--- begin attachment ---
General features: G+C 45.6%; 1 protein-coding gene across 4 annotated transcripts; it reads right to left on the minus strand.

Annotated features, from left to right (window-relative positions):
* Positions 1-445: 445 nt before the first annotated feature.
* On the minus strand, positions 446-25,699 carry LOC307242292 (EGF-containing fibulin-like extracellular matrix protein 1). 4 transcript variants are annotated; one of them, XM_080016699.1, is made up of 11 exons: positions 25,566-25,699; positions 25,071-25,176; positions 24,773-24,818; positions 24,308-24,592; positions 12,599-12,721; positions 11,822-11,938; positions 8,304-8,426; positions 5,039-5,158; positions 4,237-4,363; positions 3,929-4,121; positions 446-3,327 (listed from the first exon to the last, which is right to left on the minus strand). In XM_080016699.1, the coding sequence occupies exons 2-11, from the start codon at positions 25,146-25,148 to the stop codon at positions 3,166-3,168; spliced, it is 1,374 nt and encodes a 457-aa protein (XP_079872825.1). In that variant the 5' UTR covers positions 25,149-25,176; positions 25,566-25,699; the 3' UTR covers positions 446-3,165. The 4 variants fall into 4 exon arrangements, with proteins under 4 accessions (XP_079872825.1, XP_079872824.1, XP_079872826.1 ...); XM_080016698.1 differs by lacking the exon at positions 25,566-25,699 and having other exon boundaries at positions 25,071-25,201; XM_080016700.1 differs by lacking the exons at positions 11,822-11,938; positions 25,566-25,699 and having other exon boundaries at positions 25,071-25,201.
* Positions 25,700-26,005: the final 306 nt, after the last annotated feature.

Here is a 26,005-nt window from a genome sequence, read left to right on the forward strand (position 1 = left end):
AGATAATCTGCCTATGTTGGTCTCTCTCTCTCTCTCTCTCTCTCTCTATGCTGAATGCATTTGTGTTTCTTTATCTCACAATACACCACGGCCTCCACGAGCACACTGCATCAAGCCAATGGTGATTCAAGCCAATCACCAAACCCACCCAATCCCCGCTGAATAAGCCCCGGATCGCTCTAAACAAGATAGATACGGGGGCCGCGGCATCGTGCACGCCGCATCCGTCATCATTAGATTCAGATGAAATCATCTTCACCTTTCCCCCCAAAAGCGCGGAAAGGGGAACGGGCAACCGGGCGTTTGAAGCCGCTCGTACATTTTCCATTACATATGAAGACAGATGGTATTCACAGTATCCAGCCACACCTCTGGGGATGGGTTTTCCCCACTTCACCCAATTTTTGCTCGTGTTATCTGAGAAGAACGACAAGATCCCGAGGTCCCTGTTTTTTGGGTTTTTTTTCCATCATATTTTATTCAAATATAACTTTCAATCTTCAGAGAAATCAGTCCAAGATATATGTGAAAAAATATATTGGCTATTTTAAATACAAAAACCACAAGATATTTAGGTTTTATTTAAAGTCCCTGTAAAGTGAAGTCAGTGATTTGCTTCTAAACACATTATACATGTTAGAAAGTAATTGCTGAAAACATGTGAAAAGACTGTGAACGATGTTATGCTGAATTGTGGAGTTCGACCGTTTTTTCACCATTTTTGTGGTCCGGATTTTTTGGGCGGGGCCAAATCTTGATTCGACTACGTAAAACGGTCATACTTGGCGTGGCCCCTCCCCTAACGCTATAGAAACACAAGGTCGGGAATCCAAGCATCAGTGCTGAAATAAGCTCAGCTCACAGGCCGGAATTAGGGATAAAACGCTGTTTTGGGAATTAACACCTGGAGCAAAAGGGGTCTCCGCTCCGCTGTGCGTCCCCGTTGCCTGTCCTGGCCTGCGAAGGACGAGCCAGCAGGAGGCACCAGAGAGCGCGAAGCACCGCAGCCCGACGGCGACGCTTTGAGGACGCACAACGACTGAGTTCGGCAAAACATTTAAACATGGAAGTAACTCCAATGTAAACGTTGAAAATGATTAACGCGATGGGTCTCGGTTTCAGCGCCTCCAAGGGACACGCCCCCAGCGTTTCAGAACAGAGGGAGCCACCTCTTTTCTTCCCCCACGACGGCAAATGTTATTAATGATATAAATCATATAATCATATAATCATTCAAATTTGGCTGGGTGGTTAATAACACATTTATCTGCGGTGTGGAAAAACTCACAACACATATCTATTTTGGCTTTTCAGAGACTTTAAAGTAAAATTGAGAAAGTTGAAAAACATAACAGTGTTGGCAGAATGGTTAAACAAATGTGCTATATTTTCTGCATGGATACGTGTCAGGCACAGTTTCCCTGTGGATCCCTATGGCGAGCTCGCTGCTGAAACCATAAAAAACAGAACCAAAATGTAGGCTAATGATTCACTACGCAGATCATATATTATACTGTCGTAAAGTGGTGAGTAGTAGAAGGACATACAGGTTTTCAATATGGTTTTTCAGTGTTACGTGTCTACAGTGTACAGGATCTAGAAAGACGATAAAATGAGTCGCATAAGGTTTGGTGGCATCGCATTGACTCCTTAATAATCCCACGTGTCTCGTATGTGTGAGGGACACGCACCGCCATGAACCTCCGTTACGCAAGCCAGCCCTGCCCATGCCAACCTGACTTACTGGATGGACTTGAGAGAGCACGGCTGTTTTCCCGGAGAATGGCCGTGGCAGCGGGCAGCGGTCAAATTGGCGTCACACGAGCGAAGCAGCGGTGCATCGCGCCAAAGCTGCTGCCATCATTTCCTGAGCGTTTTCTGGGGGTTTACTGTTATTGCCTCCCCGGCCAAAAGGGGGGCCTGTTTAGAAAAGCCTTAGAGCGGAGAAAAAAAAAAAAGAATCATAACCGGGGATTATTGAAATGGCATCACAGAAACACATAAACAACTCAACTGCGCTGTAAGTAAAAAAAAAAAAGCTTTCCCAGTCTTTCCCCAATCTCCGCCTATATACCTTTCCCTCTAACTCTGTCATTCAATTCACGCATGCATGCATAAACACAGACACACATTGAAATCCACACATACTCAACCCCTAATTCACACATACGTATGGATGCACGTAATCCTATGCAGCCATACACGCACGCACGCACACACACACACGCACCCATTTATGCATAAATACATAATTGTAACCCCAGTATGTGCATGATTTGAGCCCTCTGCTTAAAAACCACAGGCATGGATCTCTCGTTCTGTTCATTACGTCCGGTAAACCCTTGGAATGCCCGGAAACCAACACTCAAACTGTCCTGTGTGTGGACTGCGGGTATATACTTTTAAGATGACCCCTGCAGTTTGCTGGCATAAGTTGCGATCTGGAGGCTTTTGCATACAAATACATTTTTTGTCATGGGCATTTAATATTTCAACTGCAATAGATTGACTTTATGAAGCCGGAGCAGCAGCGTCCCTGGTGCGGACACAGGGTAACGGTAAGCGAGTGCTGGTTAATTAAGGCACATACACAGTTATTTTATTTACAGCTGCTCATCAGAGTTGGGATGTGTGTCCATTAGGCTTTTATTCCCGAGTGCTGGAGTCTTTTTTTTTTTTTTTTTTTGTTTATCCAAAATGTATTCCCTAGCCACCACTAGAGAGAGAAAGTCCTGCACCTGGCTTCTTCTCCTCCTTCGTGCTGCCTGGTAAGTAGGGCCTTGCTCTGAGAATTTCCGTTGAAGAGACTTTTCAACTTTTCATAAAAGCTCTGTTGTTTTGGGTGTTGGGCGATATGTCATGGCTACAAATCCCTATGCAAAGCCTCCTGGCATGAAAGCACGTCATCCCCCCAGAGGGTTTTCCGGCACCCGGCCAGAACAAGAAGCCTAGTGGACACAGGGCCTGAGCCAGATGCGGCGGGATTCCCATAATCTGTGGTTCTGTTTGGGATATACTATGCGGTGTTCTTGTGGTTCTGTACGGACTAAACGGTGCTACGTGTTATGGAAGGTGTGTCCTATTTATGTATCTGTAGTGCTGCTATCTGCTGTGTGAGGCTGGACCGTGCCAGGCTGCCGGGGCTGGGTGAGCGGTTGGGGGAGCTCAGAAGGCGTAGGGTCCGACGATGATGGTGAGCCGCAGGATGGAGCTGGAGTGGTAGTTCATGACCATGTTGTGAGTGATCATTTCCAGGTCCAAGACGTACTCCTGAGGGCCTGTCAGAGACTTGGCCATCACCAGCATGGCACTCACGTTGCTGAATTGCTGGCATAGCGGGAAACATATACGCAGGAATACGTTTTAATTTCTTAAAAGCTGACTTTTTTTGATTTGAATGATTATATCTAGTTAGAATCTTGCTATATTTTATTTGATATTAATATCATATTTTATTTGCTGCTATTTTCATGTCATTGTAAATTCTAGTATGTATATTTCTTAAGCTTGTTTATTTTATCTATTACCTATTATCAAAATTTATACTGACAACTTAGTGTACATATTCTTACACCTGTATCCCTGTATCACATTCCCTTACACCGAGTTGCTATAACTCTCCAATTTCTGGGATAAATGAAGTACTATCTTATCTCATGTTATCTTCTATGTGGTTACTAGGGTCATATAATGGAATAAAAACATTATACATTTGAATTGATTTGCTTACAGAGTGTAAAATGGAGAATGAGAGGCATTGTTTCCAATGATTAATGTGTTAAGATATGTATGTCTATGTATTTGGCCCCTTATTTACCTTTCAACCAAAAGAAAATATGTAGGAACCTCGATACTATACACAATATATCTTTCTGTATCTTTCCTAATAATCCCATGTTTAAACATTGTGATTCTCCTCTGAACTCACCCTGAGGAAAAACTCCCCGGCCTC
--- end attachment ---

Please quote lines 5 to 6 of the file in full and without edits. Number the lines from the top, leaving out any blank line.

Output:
* Positions 25,700-26,005: the final 306 nt, after the last annotated feature.

Here is a 26,005-nt window from a genome sequence, read left to right on the forward strand (position 1 = left end):